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Pemba Cemetery

  • Country Mozambique
  • Total identified casualties 121 Find these casualties
  • Identified casualties from First World War
  • GPS Coordinates Latitude: -12.97143, Longitude: 40.50448

Please note

Please be aware that in 2020 a cyclone caused damage to the cemetery wall and one of the headstones. These issues will be addressed once COVID travel restrictions allow.

Historical Note

Special report - historical note Within this cemetery is the Pemba Memorial, which commemorates 81 casualties of the First World War buried within the African and Indian plots of this cemetery whose graves were unidentifiable. The original memorial had a general inscription, with the names recorded in a printed memorial register. In 2011, new panels carrying the names of the dead were added to the memorial. In 2019, a special memorial was also erected here to commemorate by name 18 casualties buried within Beira Christian Cemetery whose graves were unmarked.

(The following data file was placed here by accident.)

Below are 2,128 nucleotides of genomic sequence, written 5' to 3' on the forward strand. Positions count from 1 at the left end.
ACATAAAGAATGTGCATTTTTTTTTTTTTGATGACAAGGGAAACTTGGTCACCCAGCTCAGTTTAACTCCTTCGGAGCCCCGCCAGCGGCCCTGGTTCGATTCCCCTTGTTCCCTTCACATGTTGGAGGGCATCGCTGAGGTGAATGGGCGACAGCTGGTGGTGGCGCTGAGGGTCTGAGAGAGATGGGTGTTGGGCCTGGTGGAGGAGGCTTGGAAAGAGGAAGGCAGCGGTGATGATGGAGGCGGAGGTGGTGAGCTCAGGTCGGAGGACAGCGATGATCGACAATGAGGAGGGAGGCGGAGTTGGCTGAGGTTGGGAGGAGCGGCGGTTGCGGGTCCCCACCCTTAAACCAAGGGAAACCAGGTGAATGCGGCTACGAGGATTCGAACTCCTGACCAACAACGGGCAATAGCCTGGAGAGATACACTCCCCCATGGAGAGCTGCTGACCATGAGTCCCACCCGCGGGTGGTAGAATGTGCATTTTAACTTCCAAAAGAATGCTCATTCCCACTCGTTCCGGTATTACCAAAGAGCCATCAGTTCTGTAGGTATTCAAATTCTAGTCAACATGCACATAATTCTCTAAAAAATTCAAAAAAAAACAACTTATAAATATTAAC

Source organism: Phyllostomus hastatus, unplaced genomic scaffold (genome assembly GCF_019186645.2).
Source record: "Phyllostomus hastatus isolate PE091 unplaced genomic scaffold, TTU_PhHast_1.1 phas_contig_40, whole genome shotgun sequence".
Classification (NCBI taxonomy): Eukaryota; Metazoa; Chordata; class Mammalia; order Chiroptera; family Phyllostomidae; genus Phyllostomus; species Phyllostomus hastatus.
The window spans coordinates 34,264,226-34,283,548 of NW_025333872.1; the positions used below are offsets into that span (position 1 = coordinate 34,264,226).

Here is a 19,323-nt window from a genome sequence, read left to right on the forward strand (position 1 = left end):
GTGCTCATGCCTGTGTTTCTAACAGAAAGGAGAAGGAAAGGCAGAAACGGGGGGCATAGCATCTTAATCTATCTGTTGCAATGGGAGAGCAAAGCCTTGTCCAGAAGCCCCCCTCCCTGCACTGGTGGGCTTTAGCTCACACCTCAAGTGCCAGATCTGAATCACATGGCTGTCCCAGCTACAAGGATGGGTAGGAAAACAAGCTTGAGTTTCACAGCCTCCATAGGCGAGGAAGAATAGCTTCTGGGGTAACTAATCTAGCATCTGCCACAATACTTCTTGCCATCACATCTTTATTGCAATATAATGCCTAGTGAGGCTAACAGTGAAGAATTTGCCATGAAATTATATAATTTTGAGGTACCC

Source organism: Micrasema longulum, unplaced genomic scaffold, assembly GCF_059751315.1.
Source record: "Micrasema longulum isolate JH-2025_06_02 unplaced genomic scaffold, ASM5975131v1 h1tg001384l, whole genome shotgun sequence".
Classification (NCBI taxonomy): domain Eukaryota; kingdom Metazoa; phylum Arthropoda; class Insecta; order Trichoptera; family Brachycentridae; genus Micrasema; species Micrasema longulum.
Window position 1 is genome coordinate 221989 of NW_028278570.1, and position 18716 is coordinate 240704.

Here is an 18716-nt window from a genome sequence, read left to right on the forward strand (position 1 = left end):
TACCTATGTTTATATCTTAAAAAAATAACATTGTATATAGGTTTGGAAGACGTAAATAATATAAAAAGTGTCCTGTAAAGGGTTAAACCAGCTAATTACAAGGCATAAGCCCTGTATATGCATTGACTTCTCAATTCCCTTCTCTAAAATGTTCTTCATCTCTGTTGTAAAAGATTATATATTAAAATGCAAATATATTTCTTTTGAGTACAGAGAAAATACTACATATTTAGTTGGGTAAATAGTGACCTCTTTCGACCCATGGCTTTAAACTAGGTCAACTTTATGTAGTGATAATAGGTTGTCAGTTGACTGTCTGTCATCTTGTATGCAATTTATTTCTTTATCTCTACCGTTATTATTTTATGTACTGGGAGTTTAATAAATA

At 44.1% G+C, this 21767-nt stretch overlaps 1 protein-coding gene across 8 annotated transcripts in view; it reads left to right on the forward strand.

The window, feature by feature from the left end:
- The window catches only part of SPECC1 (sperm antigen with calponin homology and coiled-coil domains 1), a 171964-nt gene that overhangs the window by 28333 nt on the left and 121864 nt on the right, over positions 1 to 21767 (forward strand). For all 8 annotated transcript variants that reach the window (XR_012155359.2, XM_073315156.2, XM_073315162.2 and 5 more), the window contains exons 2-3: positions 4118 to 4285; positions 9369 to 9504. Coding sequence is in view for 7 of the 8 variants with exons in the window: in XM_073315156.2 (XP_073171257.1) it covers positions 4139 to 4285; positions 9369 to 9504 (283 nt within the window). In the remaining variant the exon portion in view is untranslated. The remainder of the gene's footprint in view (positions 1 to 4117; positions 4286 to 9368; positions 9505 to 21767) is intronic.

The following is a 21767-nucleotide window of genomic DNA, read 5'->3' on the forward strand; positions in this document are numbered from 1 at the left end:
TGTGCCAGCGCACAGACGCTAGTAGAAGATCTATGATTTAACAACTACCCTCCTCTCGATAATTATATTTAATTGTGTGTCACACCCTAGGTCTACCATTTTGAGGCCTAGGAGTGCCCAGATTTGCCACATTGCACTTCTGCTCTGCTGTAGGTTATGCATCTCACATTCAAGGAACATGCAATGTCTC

You can find more information about historical inequalities in commemoration in our Special Committee’s report.

Read the Non-Commemoration report

Location information

Pemba Cemetery is located in the town of Pemba, set up on a hill. On entering the town along the airport road, you will pass a large church on the left side called Santa Isabela. Take the first road left, then first right, first left again and the cemetery is found at the end of the road on the left. African and Indian casualties buried outside of the Commonwealth plots of the cemetery, are commemorated on Screen Walls of the Pemba Memorial, within the Commonwealth plots of the cemetery.

Visiting information

Pemba Cemetery is open every day between 06:00 and 18:00. The location or design of this site, makes wheelchair access impossible.

For further information regarding wheelchair access, please contact our enquiries department on telephone number 01628 634221.

Download Cemetery Plan

History information

Pemba (formerly known as Porto Amelia) was the base of the Anglo-Portuguese forces in 1918 and 120 Commonwealth casualties and one Portuguese soldier are now buried or commemorated in the Commonwealth plots.